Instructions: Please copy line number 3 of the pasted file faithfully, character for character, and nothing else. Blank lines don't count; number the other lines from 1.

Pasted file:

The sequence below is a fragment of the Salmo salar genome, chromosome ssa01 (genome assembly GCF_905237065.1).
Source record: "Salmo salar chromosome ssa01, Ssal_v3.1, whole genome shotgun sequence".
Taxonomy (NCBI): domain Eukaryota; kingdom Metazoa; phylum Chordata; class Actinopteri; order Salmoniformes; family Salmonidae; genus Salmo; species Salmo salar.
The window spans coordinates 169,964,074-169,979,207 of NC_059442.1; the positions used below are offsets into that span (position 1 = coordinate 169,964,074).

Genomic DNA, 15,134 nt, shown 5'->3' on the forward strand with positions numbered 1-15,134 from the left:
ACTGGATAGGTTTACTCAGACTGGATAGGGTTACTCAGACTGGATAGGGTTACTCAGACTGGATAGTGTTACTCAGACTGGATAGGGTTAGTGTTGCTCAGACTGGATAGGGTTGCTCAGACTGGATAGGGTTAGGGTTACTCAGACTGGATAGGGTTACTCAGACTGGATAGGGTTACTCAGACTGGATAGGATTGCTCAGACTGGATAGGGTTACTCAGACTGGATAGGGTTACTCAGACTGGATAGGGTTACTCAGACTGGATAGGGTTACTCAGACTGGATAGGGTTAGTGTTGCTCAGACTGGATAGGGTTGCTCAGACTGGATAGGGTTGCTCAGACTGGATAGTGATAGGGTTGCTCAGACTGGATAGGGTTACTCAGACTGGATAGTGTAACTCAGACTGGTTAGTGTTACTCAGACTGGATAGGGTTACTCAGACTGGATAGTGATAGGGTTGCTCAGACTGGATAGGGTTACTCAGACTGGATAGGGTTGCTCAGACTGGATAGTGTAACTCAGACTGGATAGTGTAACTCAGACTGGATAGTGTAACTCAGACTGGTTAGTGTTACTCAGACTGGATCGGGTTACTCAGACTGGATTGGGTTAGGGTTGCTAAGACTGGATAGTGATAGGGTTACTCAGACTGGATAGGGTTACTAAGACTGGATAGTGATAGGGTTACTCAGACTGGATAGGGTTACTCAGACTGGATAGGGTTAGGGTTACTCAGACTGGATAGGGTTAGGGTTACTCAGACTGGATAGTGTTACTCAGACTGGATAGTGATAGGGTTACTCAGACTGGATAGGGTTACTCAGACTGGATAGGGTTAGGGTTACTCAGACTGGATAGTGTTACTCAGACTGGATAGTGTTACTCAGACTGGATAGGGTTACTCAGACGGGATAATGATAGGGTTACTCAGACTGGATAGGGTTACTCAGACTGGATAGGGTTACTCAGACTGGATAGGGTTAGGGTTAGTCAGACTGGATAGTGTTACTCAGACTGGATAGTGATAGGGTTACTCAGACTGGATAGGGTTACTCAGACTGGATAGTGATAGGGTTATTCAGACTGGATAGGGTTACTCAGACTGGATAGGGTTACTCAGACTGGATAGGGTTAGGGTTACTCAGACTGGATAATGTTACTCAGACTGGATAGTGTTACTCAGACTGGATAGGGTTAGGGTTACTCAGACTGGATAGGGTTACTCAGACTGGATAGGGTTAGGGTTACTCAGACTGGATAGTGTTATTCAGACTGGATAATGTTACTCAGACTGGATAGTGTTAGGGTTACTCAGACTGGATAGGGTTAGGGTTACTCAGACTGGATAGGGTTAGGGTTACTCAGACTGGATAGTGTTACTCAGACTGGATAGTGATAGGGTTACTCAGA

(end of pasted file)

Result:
Taxonomy (NCBI): domain Eukaryota; kingdom Metazoa; phylum Chordata; class Actinopteri; order Salmoniformes; family Salmonidae; genus Salmo; species Salmo salar.